Standing then distinguishes between two categories within the precariat: the grinners (those who enter the precariat more or less voluntarily, such as students taking casual jobs and expect that to be temporary) and the groaners (those pushed into the precariat). Every demographic category of the precariat has its grinners and groaners. Among old agers, the grinners are those with decent pensions and benefits who get temporary jobs for the extra money or to fund some leisure activity. The groaners are those deprived of such benefits and who have to work for a living. For women, the grinners are those who have a partner with a solid and well-paying job in the salariat and who take jobs also for the extra money and treat them as a sideline. The groaners are those who have no such flexibility and need to work full-time.
Indeed, there is a major gender aspect to the precariat. The feminization of labor and of globalization has pushed more women into the workforce, often in a precarized fashion. Export processing zones are home to a generation of young women. Interestingly, the precariat has long been the norm for women in the workforce while it is relatively new for men (who were the ones who got the stable, unionized and well-paying jobs of the post-War period of expansion). The precariat becomes an major issue when it affects more men. As the ‘family wage’ (a feature of the industrial age, a man’s wage) has been more and more replaced with the individualized wage, women have seen their obligations multiply: forget about Arlie Hochschild’s second shit, enters Standing’s triple burden (paid work, housework / child care and eldercare)… these are the same women that experts in development have charged with meeting the MDGs (shall we consider that the quadruple burden).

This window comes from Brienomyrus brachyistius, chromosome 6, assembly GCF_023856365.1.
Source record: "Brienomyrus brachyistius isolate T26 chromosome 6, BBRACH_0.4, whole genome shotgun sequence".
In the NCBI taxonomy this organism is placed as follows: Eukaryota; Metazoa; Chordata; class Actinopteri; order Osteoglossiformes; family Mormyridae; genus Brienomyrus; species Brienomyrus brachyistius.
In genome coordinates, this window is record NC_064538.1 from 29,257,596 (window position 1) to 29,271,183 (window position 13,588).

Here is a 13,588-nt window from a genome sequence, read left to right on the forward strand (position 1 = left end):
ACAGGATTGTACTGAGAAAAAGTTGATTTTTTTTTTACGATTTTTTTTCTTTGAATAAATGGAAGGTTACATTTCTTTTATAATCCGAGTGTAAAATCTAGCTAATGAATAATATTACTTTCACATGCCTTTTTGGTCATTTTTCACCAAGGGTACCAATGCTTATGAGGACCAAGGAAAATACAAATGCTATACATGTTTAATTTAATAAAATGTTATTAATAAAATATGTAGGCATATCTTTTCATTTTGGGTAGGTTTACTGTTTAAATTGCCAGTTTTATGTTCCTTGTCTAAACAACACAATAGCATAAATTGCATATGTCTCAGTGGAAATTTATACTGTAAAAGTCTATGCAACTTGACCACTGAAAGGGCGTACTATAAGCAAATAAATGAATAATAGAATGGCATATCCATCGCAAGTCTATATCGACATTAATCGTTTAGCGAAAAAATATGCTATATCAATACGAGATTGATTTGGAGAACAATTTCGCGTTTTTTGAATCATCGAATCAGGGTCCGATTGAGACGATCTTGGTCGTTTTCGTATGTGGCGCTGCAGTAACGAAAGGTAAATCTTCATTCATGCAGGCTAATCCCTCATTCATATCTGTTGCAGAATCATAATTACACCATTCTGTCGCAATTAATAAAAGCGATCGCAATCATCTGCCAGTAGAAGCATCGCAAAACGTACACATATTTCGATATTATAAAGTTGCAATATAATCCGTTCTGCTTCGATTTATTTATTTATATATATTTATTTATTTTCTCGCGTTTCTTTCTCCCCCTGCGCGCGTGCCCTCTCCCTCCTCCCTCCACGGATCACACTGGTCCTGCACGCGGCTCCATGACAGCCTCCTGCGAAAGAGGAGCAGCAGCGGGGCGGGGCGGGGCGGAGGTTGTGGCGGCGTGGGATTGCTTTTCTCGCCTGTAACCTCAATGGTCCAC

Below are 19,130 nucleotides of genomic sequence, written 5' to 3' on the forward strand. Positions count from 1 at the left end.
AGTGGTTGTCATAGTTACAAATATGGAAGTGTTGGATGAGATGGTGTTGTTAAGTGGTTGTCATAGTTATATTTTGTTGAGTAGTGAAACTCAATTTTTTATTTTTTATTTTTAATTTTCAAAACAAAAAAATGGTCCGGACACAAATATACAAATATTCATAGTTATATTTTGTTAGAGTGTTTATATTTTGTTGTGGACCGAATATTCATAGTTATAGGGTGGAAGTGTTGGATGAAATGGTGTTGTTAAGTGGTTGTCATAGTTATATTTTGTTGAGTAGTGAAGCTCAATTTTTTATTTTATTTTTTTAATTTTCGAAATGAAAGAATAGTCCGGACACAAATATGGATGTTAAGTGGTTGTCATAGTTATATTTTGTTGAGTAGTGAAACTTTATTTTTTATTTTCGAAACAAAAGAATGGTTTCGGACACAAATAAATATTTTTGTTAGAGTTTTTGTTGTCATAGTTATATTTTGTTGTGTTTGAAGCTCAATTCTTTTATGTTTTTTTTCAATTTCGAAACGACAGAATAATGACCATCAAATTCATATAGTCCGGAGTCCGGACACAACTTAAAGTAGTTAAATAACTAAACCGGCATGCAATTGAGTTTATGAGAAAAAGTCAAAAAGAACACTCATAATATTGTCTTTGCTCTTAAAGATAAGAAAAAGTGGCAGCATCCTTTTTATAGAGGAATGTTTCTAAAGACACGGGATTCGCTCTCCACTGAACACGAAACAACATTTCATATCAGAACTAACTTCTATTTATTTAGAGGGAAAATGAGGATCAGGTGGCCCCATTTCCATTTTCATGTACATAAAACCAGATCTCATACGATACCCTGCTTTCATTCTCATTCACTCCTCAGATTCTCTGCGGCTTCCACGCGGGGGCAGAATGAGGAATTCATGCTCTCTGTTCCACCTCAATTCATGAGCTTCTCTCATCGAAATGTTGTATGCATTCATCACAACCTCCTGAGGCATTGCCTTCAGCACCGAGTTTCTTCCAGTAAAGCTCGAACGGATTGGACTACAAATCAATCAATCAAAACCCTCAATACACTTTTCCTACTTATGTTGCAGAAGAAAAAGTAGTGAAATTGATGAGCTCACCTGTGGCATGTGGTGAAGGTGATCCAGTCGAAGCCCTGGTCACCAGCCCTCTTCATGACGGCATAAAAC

So, let’s compare and contrast: women, who get a greater share of precariat jobs have to deal with the triple burden (and a host of other issues such as abusive bosses, horrendous working conditions, and the violence they are more likely to experience… see Juarez); as Standing shows, men, on the other hand, pushed into the precariat, have to adjust to the blow to their masculinity. Allow me to not feel too bad. Downward mobility is never fun but the ledger is still a lot longer on women’s side.
The youth are another major category of the precariat. The Global South has very large young cohorts but the same cohorts in the Global North, while smaller in numbers, do not have it easy either. And part of the reason for that is something that really is at the heart of the precariat: the commodification of education. Standing does not mince his words or mask his contempt for the promoters of education-as-business:
“The neo-liberal state has been transforming school systems to make them a consistent part of the market society, pushing education in the direction of ‘human capital’ formation and job preparation. It has been one of the ugliest aspects of globalisation.